Before CVSA, Stewart said, police departments had to pay $150 for private polygraph exams or wait days for state examiners to be available. With voice-stress testing, he said, getting confessions is faster, cheaper and easier.
CVSA technology is based on research first conducted by the Army four decades ago. A pair of retired officers took their findings to the public in 1970 with an instrument called the Psychological Stress Evaluator.
Several other machines also hit the market, producing inaccurate results and false convictions. Scandal nearly killed the industry.
In 1988, the institute began manufacturing a new, improved machine that now dominates the market. The company Web site advertises several advantages over polygraphy:
"It's complete nonsense," said Richard Leo, a professor of psychology and criminology at the University of California-Irvine who specializes in police interrogations. "It's junk science with a capital J. I think these CVSA machines are dangerous, and they are contributing to the process that elicits false confessions."
Added Steve Drizen, legal director at Northwestern Law's Center on Wrongful Convictions: "The problem is that an innocent suspect volunteers to take the test and, when told that he failed, reaches the point of hopelessness where he can be easily persuaded to confess."
Stewart, the Peoria detective, said he is convinced an innocent suspect would not confess "unless maybe he's a little bit off, a little crazy."
Defense lawyers and researchers point out that criminal suspects frequently are "a little bit off" due to mental illness, drug addiction or alcoholism.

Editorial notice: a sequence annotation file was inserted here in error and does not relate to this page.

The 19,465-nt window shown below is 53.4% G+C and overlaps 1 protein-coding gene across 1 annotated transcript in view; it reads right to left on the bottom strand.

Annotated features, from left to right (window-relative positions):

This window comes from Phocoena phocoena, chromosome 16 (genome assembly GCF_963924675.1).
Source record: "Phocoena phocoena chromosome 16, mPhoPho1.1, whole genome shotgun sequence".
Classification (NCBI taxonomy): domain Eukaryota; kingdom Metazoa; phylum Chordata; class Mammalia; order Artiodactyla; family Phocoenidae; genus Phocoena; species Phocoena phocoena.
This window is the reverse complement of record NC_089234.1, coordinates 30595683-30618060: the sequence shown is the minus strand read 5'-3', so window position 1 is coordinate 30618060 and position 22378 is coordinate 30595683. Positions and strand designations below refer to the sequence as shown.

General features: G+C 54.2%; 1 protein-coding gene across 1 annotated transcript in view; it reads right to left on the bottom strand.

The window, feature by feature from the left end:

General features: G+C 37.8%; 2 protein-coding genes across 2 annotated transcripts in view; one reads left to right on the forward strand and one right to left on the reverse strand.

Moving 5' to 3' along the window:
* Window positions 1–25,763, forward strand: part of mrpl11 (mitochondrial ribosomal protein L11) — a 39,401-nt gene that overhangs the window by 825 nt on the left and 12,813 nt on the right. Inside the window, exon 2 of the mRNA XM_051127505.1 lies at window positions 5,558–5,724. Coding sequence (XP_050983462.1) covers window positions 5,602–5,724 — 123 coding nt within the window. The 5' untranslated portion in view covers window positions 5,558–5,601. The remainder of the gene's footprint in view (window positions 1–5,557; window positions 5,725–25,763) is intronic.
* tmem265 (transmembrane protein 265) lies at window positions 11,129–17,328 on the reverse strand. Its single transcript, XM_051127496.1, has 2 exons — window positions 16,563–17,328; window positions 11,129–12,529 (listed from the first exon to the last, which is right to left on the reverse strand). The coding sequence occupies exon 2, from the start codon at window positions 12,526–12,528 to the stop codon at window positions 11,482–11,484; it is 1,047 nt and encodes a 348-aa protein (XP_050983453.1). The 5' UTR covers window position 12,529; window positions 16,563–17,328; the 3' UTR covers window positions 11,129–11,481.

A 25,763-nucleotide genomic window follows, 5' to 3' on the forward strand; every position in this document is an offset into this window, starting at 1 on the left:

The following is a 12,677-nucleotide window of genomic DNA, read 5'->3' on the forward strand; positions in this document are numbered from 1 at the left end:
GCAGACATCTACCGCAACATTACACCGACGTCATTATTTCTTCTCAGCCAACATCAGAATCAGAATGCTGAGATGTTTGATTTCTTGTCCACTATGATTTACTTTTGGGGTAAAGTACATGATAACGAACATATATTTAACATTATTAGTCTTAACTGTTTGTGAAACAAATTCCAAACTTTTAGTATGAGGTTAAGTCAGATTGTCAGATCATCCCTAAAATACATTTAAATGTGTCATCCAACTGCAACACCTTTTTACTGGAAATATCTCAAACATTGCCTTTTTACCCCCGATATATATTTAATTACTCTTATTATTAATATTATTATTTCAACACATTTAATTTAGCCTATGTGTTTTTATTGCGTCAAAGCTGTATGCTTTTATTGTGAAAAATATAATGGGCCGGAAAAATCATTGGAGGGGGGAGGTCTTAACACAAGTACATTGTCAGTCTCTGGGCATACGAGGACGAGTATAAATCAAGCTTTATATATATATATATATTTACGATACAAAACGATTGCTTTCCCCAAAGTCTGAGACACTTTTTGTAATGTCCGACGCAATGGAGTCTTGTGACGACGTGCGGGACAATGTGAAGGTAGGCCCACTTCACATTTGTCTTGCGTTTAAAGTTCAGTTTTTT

Drizen said death-penalty reviews and DNA evidence have exposed "legions of false confessions" made after prolonged interrogations and failed lie-detection exams. Because detectives are legally entitled to lie during questioning, often fabricating witnesses and evidences, some suspects lose a sense of reality.
They want to be good citizens. They are eager to cooperate. After failing a lie-detector exam, Drizen said, some inexplicably embrace crimes they never committed.
The result: Detectives waste time on the wrong suspect, justice is eroded, tax dollars are squandered, and the real culprit is never apprehended.
Despite the controversy, use of voice stress analyzers is proliferating. As Humble put it, "We're growing almost dramatically."
Vallejo, Calif., police Cpl. Harry Bennigson, who heads the Pacific Association of Certified Stress Analysts, said the machine gets results.
"I'm convinced it works," he said. "What I like about it is we actually clear a lot of (innocent) people that we otherwise would not be able to clear."
Despite such testimonials, Arizona police departments do not use CVSA for internal affairs investigations.
The state's Peace Officer Standards and Training agency, which regulates law officers statewide, does not allow voice-stress screening of certificate candidates.
Robert Forrey, standards and certification manager, said only polygraph exams are accepted because CVSA science is unproven.
Most of the Arizona CVSA examiners contacted for this story would not comment publicly.
Still, Humble insists that the criticism and damning research come mainly from polygraph advocates who are hell-bent on slandering CVSA to protect their lucrative lie-detection market.
Frank Horvath, former president of the American Polygraph Association and a justice professor at the University of Minnesota, denied the claim.
"It's just marketing hype. If they actually worked, you can bet your life I'd be using them," Horvath said.
He expressed shock that military and counterterrorism officials may be using CVSA, and warned about the nation gathering false intelligence.
"I believe the manufacturers know that they are just a gimmick, a toy," he added.
"It just misleads investigators."